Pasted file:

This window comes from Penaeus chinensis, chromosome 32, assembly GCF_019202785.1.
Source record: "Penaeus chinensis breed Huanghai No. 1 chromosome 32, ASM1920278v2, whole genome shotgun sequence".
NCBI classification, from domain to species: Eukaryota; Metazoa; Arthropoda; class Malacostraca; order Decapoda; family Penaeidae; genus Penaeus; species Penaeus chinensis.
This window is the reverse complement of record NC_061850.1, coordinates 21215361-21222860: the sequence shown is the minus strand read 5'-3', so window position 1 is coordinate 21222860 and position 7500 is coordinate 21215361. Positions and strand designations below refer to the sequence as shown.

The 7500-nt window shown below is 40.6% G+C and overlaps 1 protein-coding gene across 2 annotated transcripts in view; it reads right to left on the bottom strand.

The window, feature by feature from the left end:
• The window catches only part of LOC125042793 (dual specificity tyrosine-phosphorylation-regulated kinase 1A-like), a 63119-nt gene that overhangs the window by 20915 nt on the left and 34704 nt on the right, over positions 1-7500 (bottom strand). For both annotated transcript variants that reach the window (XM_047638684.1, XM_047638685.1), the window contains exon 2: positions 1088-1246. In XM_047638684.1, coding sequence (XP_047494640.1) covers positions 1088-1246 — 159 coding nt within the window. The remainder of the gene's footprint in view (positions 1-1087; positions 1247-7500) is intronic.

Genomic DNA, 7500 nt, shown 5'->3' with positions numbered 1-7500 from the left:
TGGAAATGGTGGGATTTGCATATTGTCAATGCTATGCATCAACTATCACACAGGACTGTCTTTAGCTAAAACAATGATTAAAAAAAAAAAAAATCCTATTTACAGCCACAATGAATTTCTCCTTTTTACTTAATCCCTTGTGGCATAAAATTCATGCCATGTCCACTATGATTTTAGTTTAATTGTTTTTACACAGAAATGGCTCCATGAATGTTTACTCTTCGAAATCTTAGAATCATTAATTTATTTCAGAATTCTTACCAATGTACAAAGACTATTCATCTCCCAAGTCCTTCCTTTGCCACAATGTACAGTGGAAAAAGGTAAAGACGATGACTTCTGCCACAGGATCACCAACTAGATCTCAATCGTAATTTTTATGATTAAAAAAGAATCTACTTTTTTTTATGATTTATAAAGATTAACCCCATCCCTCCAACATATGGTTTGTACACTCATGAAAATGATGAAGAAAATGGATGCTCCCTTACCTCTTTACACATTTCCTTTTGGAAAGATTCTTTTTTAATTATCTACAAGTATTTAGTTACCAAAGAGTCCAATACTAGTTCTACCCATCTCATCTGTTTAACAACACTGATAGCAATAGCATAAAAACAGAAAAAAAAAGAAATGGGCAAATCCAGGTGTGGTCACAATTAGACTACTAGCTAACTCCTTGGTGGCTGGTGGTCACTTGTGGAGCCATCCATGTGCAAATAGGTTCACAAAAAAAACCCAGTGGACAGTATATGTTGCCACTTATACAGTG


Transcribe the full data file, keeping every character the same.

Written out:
This window comes from Penaeus chinensis, chromosome 32, assembly GCF_019202785.1.
Source record: "Penaeus chinensis breed Huanghai No. 1 chromosome 32, ASM1920278v2, whole genome shotgun sequence".
NCBI classification, from domain to species: Eukaryota; Metazoa; Arthropoda; class Malacostraca; order Decapoda; family Penaeidae; genus Penaeus; species Penaeus chinensis.
This window is the reverse complement of record NC_061850.1, coordinates 21215361-21222860: the sequence shown is the minus strand read 5'-3', so window position 1 is coordinate 21222860 and position 7500 is coordinate 21215361. Positions and strand designations below refer to the sequence as shown.

The 7500-nt window shown below is 40.6% G+C and overlaps 1 protein-coding gene across 2 annotated transcripts in view; it reads right to left on the bottom strand.

The window, feature by feature from the left end:
• The window catches only part of LOC125042793 (dual specificity tyrosine-phosphorylation-regulated kinase 1A-like), a 63119-nt gene that overhangs the window by 20915 nt on the left and 34704 nt on the right, over positions 1-7500 (bottom strand). For both annotated transcript variants that reach the window (XM_047638684.1, XM_047638685.1), the window contains exon 2: positions 1088-1246. In XM_047638684.1, coding sequence (XP_047494640.1) covers positions 1088-1246 — 159 coding nt within the window. The remainder of the gene's footprint in view (positions 1-1087; positions 1247-7500) is intronic.

Genomic DNA, 7500 nt, shown 5'->3' with positions numbered 1-7500 from the left:
TGGAAATGGTGGGATTTGCATATTGTCAATGCTATGCATCAACTATCACACAGGACTGTCTTTAGCTAAAACAATGATTAAAAAAAAAAAAAATCCTATTTACAGCCACAATGAATTTCTCCTTTTTACTTAATCCCTTGTGGCATAAAATTCATGCCATGTCCACTATGATTTTAGTTTAATTGTTTTTACACAGAAATGGCTCCATGAATGTTTACTCTTCGAAATCTTAGAATCATTAATTTATTTCAGAATTCTTACCAATGTACAAAGACTATTCATCTCCCAAGTCCTTCCTTTGCCACAATGTACAGTGGAAAAAGGTAAAGACGATGACTTCTGCCACAGGATCACCAACTAGATCTCAATCGTAATTTTTATGATTAAAAAAGAATCTACTTTTTTTTATGATTTATAAAGATTAACCCCATCCCTCCAACATATGGTTTGTACACTCATGAAAATGATGAAGAAAATGGATGCTCCCTTACCTCTTTACACATTTCCTTTTGGAAAGATTCTTTTTTAATTATCTACAAGTATTTAGTTACCAAAGAGTCCAATACTAGTTCTACCCATCTCATCTGTTTAACAACACTGATAGCAATAGCATAAAAACAGAAAAAAAAAGAAATGGGCAAATCCAGGTGTGGTCACAATTAGACTACTAGCTAACTCCTTGGTGGCTGGTGGTCACTTGTGGAGCCATCCATGTGCAAATAGGTTCACAAAAAAAACCCAGTGGACAGTATATGTTGCCACTTATACAGTG